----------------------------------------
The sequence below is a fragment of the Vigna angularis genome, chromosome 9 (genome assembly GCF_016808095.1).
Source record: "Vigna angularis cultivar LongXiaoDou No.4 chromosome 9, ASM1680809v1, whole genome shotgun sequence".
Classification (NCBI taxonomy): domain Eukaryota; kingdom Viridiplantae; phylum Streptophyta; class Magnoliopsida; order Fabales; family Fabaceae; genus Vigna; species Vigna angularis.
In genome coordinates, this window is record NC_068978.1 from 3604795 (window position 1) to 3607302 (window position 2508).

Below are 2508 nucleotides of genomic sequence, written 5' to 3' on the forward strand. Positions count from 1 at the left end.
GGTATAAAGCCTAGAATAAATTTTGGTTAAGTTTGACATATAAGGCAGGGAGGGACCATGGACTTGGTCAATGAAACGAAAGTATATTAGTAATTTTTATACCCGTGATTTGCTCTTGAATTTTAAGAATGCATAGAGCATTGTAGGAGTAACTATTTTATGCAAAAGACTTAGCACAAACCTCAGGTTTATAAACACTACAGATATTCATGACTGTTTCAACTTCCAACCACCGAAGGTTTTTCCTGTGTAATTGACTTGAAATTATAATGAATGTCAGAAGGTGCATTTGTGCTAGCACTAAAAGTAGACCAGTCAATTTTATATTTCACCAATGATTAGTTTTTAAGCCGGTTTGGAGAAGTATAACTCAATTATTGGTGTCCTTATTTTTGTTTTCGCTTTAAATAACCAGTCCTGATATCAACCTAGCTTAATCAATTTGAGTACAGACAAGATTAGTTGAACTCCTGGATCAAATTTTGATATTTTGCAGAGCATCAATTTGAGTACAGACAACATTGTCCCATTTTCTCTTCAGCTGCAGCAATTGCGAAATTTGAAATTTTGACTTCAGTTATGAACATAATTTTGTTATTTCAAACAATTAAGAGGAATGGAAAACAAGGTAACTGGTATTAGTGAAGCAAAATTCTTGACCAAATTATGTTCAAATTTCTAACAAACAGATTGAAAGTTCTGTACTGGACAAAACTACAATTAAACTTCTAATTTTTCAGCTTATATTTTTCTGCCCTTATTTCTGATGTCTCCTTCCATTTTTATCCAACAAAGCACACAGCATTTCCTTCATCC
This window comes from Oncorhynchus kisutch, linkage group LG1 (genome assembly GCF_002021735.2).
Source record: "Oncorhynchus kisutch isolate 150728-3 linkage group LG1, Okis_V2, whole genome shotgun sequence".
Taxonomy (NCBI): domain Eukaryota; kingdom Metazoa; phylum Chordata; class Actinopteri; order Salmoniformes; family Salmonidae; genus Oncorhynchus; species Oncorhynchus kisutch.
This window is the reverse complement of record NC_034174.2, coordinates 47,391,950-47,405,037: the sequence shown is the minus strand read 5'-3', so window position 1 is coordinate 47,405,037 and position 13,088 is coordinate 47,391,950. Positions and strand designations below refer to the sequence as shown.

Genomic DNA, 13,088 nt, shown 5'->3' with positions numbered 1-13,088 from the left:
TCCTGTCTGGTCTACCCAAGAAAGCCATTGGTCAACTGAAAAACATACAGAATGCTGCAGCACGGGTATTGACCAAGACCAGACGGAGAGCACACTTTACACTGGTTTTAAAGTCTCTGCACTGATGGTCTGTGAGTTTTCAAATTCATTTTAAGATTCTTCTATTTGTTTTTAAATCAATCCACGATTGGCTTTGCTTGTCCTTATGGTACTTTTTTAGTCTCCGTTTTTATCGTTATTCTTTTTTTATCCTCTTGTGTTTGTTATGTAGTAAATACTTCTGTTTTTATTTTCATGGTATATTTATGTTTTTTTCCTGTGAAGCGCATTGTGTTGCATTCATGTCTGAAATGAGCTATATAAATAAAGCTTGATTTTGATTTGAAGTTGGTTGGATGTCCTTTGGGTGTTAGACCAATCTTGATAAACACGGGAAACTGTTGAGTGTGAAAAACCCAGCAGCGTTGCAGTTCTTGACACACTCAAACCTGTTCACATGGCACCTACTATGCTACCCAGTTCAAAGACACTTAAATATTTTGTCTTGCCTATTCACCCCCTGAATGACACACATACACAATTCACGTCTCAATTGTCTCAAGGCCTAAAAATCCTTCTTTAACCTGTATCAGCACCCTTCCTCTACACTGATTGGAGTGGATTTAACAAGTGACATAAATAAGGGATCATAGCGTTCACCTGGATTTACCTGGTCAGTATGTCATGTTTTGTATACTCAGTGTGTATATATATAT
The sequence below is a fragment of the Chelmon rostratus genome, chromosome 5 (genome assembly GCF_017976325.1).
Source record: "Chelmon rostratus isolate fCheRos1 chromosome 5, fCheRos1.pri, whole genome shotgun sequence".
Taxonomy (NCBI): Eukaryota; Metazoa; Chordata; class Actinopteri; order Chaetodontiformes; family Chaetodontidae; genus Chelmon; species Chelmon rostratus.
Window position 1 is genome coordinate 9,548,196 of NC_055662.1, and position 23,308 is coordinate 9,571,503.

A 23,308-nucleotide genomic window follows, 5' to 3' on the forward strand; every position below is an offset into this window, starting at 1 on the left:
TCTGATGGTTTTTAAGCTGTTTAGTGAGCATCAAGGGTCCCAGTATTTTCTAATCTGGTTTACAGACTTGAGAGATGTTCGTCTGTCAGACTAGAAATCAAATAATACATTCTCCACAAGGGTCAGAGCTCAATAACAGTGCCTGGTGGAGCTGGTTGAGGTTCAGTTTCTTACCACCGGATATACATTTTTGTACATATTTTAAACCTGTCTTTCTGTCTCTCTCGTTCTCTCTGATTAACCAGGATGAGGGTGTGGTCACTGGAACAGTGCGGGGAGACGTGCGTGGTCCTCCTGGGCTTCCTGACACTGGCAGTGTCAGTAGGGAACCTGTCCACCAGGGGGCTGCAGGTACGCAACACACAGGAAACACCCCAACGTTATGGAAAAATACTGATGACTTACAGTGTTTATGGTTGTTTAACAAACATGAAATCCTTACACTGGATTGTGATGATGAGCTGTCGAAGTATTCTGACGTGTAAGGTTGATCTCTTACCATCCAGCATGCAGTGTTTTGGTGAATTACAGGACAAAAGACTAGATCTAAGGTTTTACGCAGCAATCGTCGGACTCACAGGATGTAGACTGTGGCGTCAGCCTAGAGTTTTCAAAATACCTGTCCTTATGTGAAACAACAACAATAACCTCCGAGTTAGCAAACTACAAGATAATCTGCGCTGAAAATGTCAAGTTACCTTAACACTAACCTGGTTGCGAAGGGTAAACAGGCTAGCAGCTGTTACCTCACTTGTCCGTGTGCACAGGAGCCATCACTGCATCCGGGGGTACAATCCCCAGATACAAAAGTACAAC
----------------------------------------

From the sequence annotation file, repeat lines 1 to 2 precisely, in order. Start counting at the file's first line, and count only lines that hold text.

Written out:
The sequence below is a fragment of the Vigna angularis genome, chromosome 9 (genome assembly GCF_016808095.1).
Source record: "Vigna angularis cultivar LongXiaoDou No.4 chromosome 9, ASM1680809v1, whole genome shotgun sequence".